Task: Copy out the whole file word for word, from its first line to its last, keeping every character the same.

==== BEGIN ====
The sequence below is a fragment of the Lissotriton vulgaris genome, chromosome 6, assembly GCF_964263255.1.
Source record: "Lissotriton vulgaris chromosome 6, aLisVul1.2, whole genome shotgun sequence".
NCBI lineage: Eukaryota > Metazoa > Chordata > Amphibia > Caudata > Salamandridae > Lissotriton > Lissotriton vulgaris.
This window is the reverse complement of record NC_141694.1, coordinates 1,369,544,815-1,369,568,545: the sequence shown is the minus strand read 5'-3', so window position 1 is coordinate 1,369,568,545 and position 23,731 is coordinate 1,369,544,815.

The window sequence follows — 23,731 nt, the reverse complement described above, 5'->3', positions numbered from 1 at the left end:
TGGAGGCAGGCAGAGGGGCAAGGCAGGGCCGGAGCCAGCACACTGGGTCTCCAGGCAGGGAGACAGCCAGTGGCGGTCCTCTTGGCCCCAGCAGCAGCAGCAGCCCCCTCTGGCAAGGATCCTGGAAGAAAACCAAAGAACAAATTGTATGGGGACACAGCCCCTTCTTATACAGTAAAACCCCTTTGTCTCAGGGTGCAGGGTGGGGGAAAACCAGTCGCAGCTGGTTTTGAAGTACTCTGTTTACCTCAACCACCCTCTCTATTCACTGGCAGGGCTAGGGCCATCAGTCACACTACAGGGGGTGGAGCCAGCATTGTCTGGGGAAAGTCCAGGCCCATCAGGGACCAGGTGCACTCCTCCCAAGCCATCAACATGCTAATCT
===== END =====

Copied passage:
The sequence below is a fragment of the Lissotriton vulgaris genome, chromosome 6, assembly GCF_964263255.1.
Source record: "Lissotriton vulgaris chromosome 6, aLisVul1.2, whole genome shotgun sequence".
NCBI lineage: Eukaryota > Metazoa > Chordata > Amphibia > Caudata > Salamandridae > Lissotriton > Lissotriton vulgaris.
This window is the reverse complement of record NC_141694.1, coordinates 1,369,544,815-1,369,568,545: the sequence shown is the minus strand read 5'-3', so window position 1 is coordinate 1,369,568,545 and position 23,731 is coordinate 1,369,544,815.

The window sequence follows — 23,731 nt, the reverse complement described above, 5'->3', positions numbered from 1 at the left end:
TGGAGGCAGGCAGAGGGGCAAGGCAGGGCCGGAGCCAGCACACTGGGTCTCCAGGCAGGGAGACAGCCAGTGGCGGTCCTCTTGGCCCCAGCAGCAGCAGCAGCCCCCTCTGGCAAGGATCCTGGAAGAAAACCAAAGAACAAATTGTATGGGGACACAGCCCCTTCTTATACAGTAAAACCCCTTTGTCTCAGGGTGCAGGGTGGGGGAAAACCAGTCGCAGCTGGTTTTGAAGTACTCTGTTTACCTCAACCACCCTCTCTATTCACTGGCAGGGCTAGGGCCATCAGTCACACTACAGGGGGTGGAGCCAGCATTGTCTGGGGAAAGTCCAGGCCCATCAGGGACCAGGTGCACTCCTCCCAAGCCATCAACATGCTAATCT